Nelson is running to amplify the voices she believes go unheard in the University community. She wants to make sure transfer students, undocumented students and students of color know how to access the resources available to them, as she said those resources may get lost in email inboxes. She also emphasized her plan to listen to what students actually want from their government. 

“We want to listen for programs that students want to attend, versus something that it seems like the University is doing just to hold a program,” Nelson said. “Because at the end of the day, if we’re not here trying to serve the students, then what are we doing?”

Nelson’s desire to make change comes in part from her own experience as a member of the LSA SG. 

“I’ve been the only Black person in the student government at one time,” Nelson said. “I get what we’re doing, I get the goal, but let’s make it better … We’re hyper-committed to saying ‘something is going to get done on our watch.’”

Nelson’s experience in the Student Government also helped demonstrate the importance of representation. 

“I learned from Student Government how amazing making change can be,” Nelson said. “And how amazing having a seat at the table can be.” 

Beyond the executive race, there are 28 candidates running for the 19 open representative seats. According to Public Health senior Riya Gupta, the assistant election director for the upcoming election, students can learn about the candidates at the University of Michigan voting website and the upcoming Candidates’ Forum and Executive Ticket Debate. The Candidates’ Forum will take place on March 24 from 7-10 p.m. in Angell Hall Auditorium D, and the Executive Ticket Debate will be held on March 25 from 6:30-8 p.m. at Forum Hall in Palmer Commons.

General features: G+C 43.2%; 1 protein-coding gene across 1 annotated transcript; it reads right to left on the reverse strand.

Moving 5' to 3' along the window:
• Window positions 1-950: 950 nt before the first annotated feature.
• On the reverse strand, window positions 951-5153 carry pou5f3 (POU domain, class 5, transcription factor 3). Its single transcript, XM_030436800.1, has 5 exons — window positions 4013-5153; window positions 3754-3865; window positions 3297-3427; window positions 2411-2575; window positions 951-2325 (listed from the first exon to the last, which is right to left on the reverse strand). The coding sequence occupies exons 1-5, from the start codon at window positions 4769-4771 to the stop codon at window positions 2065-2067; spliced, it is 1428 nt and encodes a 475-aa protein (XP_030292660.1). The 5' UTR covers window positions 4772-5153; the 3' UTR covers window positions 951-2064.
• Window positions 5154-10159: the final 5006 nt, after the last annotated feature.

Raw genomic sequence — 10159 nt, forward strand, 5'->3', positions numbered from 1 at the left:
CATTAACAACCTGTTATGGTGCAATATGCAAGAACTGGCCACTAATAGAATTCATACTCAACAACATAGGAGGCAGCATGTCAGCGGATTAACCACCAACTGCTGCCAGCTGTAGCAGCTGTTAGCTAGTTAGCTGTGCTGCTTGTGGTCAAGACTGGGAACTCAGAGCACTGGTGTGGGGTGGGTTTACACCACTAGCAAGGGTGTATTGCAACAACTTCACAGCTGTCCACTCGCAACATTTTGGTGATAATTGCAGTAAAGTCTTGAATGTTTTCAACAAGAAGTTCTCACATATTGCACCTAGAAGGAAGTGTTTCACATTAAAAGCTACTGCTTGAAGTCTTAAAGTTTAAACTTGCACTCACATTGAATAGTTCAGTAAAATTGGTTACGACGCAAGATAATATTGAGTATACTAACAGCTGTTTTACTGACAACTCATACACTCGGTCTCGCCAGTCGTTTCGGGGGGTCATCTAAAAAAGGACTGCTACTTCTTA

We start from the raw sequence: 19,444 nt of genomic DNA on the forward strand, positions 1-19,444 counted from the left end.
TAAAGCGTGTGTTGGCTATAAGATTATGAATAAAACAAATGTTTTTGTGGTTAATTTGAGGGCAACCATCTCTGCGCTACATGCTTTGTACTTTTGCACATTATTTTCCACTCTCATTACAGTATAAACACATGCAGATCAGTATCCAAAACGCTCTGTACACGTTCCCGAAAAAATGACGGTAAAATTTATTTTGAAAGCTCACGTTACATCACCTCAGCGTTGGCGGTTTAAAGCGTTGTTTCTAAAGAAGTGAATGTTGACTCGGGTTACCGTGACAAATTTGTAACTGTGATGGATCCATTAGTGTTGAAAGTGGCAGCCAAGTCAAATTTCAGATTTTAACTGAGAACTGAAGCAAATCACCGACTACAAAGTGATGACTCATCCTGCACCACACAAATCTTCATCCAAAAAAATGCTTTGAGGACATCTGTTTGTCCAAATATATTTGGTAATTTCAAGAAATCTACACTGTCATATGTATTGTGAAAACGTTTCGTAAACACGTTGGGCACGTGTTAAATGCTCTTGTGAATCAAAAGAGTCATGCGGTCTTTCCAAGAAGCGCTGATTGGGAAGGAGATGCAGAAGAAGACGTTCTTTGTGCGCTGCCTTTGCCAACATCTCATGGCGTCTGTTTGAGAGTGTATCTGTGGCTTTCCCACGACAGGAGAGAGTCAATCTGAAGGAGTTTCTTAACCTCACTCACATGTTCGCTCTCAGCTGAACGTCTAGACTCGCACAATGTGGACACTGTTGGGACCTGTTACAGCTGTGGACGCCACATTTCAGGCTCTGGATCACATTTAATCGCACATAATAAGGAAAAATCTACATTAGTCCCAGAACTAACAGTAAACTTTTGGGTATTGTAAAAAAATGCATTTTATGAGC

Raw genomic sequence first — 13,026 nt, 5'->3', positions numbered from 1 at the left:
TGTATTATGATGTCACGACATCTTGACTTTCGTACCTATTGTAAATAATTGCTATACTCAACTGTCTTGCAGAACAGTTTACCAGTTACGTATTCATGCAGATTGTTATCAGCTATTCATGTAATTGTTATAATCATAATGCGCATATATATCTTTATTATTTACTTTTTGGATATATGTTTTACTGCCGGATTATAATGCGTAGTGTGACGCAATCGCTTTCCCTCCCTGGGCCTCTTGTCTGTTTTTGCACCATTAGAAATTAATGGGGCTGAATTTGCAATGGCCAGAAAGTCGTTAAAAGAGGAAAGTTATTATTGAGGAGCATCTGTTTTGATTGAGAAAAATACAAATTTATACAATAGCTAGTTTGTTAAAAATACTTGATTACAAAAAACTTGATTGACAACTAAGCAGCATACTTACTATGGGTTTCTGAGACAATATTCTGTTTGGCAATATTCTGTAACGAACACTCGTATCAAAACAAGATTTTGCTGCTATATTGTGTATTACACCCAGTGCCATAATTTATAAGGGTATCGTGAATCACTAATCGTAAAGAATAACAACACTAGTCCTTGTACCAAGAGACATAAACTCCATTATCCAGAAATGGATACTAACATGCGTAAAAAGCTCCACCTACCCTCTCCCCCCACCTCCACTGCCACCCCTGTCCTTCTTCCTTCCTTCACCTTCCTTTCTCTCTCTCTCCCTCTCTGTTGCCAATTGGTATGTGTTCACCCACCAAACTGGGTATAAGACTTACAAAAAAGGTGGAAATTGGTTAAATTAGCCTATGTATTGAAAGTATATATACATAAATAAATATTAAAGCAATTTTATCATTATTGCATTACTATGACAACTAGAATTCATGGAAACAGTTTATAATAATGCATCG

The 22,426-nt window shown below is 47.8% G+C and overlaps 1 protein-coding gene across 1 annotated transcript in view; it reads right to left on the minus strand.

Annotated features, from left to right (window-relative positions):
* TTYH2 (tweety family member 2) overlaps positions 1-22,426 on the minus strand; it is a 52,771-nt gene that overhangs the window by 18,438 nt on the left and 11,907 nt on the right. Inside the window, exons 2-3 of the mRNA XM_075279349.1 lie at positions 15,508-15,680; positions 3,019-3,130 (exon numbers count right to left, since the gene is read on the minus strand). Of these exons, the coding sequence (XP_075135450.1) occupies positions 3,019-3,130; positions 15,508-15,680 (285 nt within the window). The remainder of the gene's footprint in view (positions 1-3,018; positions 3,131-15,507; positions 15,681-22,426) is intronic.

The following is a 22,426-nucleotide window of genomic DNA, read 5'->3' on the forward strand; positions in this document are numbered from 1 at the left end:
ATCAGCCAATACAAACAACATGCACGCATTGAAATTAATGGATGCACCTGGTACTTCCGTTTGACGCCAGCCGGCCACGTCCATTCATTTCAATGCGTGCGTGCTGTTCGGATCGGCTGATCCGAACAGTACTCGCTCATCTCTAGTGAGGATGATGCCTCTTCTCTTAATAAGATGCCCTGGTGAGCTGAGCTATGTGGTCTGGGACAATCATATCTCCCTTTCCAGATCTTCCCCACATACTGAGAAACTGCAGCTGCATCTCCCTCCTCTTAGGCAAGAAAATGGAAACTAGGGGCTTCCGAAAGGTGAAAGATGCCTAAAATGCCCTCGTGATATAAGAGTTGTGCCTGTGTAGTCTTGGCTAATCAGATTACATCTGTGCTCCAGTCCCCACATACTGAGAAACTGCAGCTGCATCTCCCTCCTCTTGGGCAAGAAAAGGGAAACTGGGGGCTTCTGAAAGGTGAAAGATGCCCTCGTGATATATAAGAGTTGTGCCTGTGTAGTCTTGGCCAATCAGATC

Voter outreach

LSA senior Anna Colvin, the election director for the election, described the LSA SG’s efforts to reach voters, which include the use of social media and sharing voter information with student organizations. Gupta also said tabling — setting up a table in a public place to interact with passersby — is an effective way to reach voters who might not otherwise participate in the election. 

“Generally, a large percentage of our voters come from students within either our own organization, (Central) Student Government; friends of people in Student Government; or people who are otherwise involved with other student governments or organizations related to us,” Colvin said. “So, I think tabling helps us reach students (and) anyone just walking by. People love a doughnut or a bagel.”  

Colvin said the size of the upcoming election makes it unique in the history of LSA SG. 

“One notable thing is that you’ve got a lot of information to read,” Colvin said. “We’ve got a ton of candidates.”

Students enrolled in LSA can vote for representative and executive candidates on March 30 and March 31 at According to Gupta, students will also likely be able to use in-person polling stations to cast their votes.

Daily Staff Reporter Eli Friedman can be reached at